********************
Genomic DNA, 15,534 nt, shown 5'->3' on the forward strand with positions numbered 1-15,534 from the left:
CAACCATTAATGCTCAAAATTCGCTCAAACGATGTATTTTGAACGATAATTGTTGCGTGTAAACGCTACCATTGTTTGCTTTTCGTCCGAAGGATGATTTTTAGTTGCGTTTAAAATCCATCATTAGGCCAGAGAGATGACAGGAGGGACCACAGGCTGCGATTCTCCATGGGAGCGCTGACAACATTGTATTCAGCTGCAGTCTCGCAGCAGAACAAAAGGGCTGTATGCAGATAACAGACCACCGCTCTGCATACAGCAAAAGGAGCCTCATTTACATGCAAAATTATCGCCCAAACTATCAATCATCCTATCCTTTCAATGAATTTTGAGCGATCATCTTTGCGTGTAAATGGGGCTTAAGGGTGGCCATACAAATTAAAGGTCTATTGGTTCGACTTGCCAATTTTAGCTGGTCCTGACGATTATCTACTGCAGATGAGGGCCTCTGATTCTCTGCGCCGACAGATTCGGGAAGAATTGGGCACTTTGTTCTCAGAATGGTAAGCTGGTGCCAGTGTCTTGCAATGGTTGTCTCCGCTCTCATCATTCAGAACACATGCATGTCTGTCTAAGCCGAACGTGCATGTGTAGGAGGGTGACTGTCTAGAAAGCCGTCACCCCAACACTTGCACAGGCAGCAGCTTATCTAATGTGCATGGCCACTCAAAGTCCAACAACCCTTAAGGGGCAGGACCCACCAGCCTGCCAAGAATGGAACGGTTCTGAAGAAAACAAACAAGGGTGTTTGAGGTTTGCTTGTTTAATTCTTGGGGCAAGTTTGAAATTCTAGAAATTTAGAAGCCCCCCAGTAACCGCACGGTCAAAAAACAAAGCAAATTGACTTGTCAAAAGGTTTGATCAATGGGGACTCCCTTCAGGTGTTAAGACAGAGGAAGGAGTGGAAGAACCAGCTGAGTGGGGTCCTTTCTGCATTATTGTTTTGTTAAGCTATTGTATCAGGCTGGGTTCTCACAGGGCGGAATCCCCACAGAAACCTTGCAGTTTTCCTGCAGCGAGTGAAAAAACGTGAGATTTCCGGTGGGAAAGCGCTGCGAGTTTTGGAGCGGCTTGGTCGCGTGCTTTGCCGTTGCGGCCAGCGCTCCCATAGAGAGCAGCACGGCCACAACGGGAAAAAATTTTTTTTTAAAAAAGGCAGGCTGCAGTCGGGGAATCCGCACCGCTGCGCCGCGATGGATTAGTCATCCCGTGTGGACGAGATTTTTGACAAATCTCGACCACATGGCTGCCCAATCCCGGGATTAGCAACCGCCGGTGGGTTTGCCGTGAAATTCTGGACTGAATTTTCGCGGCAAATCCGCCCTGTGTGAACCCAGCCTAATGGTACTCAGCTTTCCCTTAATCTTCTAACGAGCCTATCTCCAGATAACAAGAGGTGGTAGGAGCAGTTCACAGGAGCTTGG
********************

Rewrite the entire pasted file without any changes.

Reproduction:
Genomic DNA, 15,534 nt, shown 5'->3' on the forward strand with positions numbered 1-15,534 from the left:
CAACCATTAATGCTCAAAATTCGCTCAAACGATGTATTTTGAACGATAATTGTTGCGTGTAAACGCTACCATTGTTTGCTTTTCGTCCGAAGGATGATTTTTAGTTGCGTTTAAAATCCATCATTAGGCCAGAGAGATGACAGGAGGGACCACAGGCTGCGATTCTCCATGGGAGCGCTGACAACATTGTATTCAGCTGCAGTCTCGCAGCAGAACAAAAGGGCTGTATGCAGATAACAGACCACCGCTCTGCATACAGCAAAAGGAGCCTCATTTACATGCAAAATTATCGCCCAAACTATCAATCATCCTATCCTTTCAATGAATTTTGAGCGATCATCTTTGCGTGTAAATGGGGCTTAAGGGTGGCCATACAAATTAAAGGTCTATTGGTTCGACTTGCCAATTTTAGCTGGTCCTGACGATTATCTACTGCAGATGAGGGCCTCTGATTCTCTGCGCCGACAGATTCGGGAAGAATTGGGCACTTTGTTCTCAGAATGGTAAGCTGGTGCCAGTGTCTTGCAATGGTTGTCTCCGCTCTCATCATTCAGAACACATGCATGTCTGTCTAAGCCGAACGTGCATGTGTAGGAGGGTGACTGTCTAGAAAGCCGTCACCCCAACACTTGCACAGGCAGCAGCTTATCTAATGTGCATGGCCACTCAAAGTCCAACAACCCTTAAGGGGCAGGACCCACCAGCCTGCCAAGAATGGAACGGTTCTGAAGAAAACAAACAAGGGTGTTTGAGGTTTGCTTGTTTAATTCTTGGGGCAAGTTTGAAATTCTAGAAATTTAGAAGCCCCCCAGTAACCGCACGGTCAAAAAACAAAGCAAATTGACTTGTCAAAAGGTTTGATCAATGGGGACTCCCTTCAGGTGTTAAGACAGAGGAAGGAGTGGAAGAACCAGCTGAGTGGGGTCCTTTCTGCATTATTGTTTTGTTAAGCTATTGTATCAGGCTGGGTTCTCACAGGGCGGAATCCCCACAGAAACCTTGCAGTTTTCCTGCAGCGAGTGAAAAAACGTGAGATTTCCGGTGGGAAAGCGCTGCGAGTTTTGGAGCGGCTTGGTCGCGTGCTTTGCCGTTGCGGCCAGCGCTCCCATAGAGAGCAGCACGGCCACAACGGGAAAAAATTTTTTTTTAAAAAAGGCAGGCTGCAGTCGGGGAATCCGCACCGCTGCGCCGCGATGGATTAGTCATCCCGTGTGGACGAGATTTTTGACAAATCTCGACCACATGGCTGCCCAATCCCGGGATTAGCAACCGCCGGTGGGTTTGCCGTGAAATTCTGGACTGAATTTTCGCGGCAAATCCGCCCTGTGTGAACCCAGCCTAATGGTACTCAGCTTTCCCTTAATCTTCTAACGAGCCTATCTCCAGATAACAAGAGGTGGTAGGAGCAGTTCACAGGAGCTTGG